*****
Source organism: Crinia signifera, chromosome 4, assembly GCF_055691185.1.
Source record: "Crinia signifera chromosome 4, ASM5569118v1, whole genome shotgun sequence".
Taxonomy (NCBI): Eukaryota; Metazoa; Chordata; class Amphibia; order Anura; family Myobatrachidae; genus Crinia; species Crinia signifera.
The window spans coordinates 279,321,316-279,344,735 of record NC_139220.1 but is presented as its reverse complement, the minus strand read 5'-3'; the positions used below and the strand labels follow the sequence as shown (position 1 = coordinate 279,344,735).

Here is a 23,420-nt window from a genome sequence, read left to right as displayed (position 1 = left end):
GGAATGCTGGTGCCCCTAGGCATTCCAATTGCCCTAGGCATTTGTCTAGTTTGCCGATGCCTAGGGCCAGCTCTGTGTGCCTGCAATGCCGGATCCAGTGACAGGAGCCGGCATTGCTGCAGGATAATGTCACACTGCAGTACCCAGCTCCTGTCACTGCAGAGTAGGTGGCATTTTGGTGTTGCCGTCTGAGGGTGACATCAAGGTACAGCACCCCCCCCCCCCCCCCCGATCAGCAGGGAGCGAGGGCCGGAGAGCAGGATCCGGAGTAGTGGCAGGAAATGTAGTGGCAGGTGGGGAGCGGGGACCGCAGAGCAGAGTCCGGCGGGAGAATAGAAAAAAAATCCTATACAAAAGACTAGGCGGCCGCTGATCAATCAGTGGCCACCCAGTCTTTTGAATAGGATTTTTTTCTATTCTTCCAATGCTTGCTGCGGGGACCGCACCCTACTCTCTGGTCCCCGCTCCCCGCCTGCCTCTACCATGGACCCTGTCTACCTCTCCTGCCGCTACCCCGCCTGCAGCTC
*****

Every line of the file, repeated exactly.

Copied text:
Source organism: Crinia signifera, chromosome 4, assembly GCF_055691185.1.
Source record: "Crinia signifera chromosome 4, ASM5569118v1, whole genome shotgun sequence".
Taxonomy (NCBI): Eukaryota; Metazoa; Chordata; class Amphibia; order Anura; family Myobatrachidae; genus Crinia; species Crinia signifera.
The window spans coordinates 279,321,316-279,344,735 of record NC_139220.1 but is presented as its reverse complement, the minus strand read 5'-3'; the positions used below and the strand labels follow the sequence as shown (position 1 = coordinate 279,344,735).

Here is a 23,420-nt window from a genome sequence, read left to right as displayed (position 1 = left end):
GGAATGCTGGTGCCCCTAGGCATTCCAATTGCCCTAGGCATTTGTCTAGTTTGCCGATGCCTAGGGCCAGCTCTGTGTGCCTGCAATGCCGGATCCAGTGACAGGAGCCGGCATTGCTGCAGGATAATGTCACACTGCAGTACCCAGCTCCTGTCACTGCAGAGTAGGTGGCATTTTGGTGTTGCCGTCTGAGGGTGACATCAAGGTACAGCACCCCCCCCCCCCCCCCCGATCAGCAGGGAGCGAGGGCCGGAGAGCAGGATCCGGAGTAGTGGCAGGAAATGTAGTGGCAGGTGGGGAGCGGGGACCGCAGAGCAGAGTCCGGCGGGAGAATAGAAAAAAAATCCTATACAAAAGACTAGGCGGCCGCTGATCAATCAGTGGCCACCCAGTCTTTTGAATAGGATTTTTTTCTATTCTTCCAATGCTTGCTGCGGGGACCGCACCCTACTCTCTGGTCCCCGCTCCCCGCCTGCCTCTACCATGGACCCTGTCTACCTCTCCTGCCGCTACCCCGCCTGCAGCTC